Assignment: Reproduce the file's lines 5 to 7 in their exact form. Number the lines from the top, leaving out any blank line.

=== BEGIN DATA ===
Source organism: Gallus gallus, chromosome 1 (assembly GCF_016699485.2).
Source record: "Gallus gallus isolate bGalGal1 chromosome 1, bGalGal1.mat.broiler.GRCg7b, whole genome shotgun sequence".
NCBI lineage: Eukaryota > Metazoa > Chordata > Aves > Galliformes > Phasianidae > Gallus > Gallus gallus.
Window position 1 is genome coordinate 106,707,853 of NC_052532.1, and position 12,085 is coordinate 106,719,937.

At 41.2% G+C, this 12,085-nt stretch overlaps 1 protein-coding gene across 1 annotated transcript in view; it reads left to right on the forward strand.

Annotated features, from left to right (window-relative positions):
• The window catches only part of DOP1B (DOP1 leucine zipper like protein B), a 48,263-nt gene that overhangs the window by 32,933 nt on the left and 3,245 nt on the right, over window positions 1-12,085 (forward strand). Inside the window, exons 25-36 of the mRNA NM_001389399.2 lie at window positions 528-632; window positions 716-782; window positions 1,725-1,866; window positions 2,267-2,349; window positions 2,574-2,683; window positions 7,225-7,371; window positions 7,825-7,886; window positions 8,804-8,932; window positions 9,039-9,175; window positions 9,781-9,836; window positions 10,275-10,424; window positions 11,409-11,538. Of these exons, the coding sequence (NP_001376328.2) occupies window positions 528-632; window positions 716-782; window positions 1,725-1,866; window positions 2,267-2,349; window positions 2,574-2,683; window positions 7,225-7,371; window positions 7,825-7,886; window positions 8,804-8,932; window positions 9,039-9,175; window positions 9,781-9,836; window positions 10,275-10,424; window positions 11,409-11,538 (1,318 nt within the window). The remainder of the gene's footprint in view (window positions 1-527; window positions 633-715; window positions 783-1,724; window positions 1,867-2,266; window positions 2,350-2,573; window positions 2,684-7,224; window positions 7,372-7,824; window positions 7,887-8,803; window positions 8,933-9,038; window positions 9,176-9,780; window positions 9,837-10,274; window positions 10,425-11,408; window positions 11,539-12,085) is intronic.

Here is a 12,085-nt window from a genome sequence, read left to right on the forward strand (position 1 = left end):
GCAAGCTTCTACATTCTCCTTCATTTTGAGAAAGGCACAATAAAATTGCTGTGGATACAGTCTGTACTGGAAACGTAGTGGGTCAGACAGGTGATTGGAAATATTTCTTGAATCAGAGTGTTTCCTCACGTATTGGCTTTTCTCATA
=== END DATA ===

At 41.2% G+C, this 12,085-nt stretch overlaps 1 protein-coding gene across 1 annotated transcript in view; it reads left to right on the forward strand.

Annotated features, from left to right (window-relative positions):
• The window catches only part of DOP1B (DOP1 leucine zipper like protein B), a 48,263-nt gene that overhangs the window by 32,933 nt on the left and 3,245 nt on the right, over window positions 1-12,085 (forward strand). Inside the window, exons 25-36 of the mRNA NM_001389399.2 lie at window positions 528-632; window positions 716-782; window positions 1,725-1,866; window positions 2,267-2,349; window positions 2,574-2,683; window positions 7,225-7,371; window positions 7,825-7,886; window positions 8,804-8,932; window positions 9,039-9,175; window positions 9,781-9,836; window positions 10,275-10,424; window positions 11,409-11,538. Of these exons, the coding sequence (NP_001376328.2) occupies window positions 528-632; window positions 716-782; window positions 1,725-1,866; window positions 2,267-2,349; window positions 2,574-2,683; window positions 7,225-7,371; window positions 7,825-7,886; window positions 8,804-8,932; window positions 9,039-9,175; window positions 9,781-9,836; window positions 10,275-10,424; window positions 11,409-11,538 (1,318 nt within the window). The remainder of the gene's footprint in view (window positions 1-527; window positions 633-715; window positions 783-1,724; window positions 1,867-2,266; window positions 2,350-2,573; window positions 2,684-7,224; window positions 7,372-7,824; window positions 7,887-8,803; window positions 8,933-9,038; window positions 9,176-9,780; window positions 9,837-10,274; window positions 10,425-11,408; window positions 11,539-12,085) is intronic.